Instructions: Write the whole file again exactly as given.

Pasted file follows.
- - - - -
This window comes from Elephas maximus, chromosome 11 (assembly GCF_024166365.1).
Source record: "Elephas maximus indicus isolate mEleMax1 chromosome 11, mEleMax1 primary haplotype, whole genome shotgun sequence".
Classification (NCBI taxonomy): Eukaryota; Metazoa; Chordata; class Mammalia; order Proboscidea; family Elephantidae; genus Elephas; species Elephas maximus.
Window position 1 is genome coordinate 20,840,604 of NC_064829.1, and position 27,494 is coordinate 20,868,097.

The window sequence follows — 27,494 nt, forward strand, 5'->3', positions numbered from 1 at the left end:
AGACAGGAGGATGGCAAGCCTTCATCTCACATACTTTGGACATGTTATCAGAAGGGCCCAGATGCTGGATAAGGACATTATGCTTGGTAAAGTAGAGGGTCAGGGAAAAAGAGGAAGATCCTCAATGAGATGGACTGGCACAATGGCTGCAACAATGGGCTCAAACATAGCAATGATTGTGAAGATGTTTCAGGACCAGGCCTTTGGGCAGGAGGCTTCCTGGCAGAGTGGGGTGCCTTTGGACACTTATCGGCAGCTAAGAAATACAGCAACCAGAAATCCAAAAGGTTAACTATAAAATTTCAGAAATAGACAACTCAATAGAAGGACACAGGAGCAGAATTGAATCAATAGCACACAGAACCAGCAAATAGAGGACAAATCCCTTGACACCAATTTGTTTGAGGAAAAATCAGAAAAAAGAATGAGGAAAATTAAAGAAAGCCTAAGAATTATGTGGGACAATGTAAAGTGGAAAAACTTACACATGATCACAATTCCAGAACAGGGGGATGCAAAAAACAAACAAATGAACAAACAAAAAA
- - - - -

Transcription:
This window comes from Elephas maximus, chromosome 11 (assembly GCF_024166365.1).
Source record: "Elephas maximus indicus isolate mEleMax1 chromosome 11, mEleMax1 primary haplotype, whole genome shotgun sequence".
Classification (NCBI taxonomy): Eukaryota; Metazoa; Chordata; class Mammalia; order Proboscidea; family Elephantidae; genus Elephas; species Elephas maximus.
Window position 1 is genome coordinate 20,840,604 of NC_064829.1, and position 27,494 is coordinate 20,868,097.

The window sequence follows — 27,494 nt, forward strand, 5'->3', positions numbered from 1 at the left end:
AGACAGGAGGATGGCAAGCCTTCATCTCACATACTTTGGACATGTTATCAGAAGGGCCCAGATGCTGGATAAGGACATTATGCTTGGTAAAGTAGAGGGTCAGGGAAAAAGAGGAAGATCCTCAATGAGATGGACTGGCACAATGGCTGCAACAATGGGCTCAAACATAGCAATGATTGTGAAGATGTTTCAGGACCAGGCCTTTGGGCAGGAGGCTTCCTGGCAGAGTGGGGTGCCTTTGGACACTTATCGGCAGCTAAGAAATACAGCAACCAGAAATCCAAAAGGTTAACTATAAAATTTCAGAAATAGACAACTCAATAGAAGGACACAGGAGCAGAATTGAATCAATAGCACACAGAACCAGCAAATAGAGGACAAATCCCTTGACACCAATTTGTTTGAGGAAAAATCAGAAAAAAGAATGAGGAAAATTAAAGAAAGCCTAAGAATTATGTGGGACAATGTAAAGTGGAAAAACTTACACATGATCACAATTCCAGAACAGGGGGATGCAAAAAACAAACAAATGAACAAACAAAAAA